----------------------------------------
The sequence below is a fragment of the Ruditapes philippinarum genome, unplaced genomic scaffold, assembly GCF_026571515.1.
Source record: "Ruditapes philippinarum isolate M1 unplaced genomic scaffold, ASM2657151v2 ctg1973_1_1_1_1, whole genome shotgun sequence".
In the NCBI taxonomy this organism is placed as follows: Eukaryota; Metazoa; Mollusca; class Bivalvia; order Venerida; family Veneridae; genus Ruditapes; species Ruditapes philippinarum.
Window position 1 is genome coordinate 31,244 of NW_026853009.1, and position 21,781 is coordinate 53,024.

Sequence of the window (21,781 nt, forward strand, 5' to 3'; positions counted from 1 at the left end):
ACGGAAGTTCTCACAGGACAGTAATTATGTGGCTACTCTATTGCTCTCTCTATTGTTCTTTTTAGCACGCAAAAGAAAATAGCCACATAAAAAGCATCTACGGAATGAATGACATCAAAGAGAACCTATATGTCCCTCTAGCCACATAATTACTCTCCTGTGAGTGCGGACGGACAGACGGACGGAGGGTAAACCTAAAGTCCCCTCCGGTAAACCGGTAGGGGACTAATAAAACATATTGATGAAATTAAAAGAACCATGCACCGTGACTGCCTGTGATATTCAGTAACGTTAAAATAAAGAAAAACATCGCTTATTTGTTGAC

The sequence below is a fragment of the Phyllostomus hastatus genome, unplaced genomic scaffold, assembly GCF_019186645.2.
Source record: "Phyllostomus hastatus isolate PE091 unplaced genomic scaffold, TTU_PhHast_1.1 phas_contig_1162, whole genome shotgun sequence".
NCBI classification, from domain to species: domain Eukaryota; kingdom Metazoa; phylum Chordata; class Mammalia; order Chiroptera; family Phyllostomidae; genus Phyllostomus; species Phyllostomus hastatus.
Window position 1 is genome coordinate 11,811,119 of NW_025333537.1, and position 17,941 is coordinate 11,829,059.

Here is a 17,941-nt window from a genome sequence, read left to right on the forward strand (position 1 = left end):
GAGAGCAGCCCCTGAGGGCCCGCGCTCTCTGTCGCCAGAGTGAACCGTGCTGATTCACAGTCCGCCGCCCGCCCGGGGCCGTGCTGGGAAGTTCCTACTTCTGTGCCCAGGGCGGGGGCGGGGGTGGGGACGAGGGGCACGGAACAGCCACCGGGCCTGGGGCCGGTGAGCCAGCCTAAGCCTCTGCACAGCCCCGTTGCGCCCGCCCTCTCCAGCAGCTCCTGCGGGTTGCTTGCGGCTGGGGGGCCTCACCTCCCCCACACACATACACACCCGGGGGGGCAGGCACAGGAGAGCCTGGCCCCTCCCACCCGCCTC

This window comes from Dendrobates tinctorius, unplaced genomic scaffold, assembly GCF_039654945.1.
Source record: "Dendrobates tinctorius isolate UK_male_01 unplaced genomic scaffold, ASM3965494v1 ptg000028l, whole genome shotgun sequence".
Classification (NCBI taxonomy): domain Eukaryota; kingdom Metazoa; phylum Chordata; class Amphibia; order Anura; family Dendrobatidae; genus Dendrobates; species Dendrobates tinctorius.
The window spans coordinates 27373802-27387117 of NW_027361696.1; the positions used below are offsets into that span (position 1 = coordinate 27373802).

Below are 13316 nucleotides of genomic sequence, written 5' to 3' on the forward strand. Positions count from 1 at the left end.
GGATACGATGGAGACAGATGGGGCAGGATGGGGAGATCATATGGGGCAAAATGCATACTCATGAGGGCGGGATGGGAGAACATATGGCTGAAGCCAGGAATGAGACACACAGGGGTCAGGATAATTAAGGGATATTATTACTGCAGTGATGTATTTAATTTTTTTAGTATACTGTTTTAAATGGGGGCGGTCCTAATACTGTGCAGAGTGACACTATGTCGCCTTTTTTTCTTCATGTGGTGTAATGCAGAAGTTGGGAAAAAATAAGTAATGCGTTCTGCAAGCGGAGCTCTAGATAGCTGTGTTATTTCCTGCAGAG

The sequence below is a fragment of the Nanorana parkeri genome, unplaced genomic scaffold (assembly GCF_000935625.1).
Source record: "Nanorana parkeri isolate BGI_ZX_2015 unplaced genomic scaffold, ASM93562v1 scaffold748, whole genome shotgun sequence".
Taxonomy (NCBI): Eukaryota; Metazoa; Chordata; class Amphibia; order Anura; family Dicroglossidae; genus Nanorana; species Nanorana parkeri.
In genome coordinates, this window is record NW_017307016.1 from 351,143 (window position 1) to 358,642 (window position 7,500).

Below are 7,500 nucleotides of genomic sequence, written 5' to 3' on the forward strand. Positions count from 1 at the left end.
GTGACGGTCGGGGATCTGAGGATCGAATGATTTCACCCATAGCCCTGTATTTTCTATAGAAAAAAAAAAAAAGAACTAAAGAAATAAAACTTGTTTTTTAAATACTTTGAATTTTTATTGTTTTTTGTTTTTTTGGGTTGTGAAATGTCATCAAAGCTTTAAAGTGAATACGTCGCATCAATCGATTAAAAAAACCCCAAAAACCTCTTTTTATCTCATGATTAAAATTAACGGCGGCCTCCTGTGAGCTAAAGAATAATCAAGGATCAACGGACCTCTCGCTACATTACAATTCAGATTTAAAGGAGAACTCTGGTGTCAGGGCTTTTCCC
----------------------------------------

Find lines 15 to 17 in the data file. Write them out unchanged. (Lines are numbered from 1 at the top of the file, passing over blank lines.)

Classification (NCBI taxonomy): domain Eukaryota; kingdom Metazoa; phylum Chordata; class Amphibia; order Anura; family Dendrobatidae; genus Dendrobates; species Dendrobates tinctorius.
The window spans coordinates 27373802-27387117 of NW_027361696.1; the positions used below are offsets into that span (position 1 = coordinate 27373802).

Below are 13316 nucleotides of genomic sequence, written 5' to 3' on the forward strand. Positions count from 1 at the left end.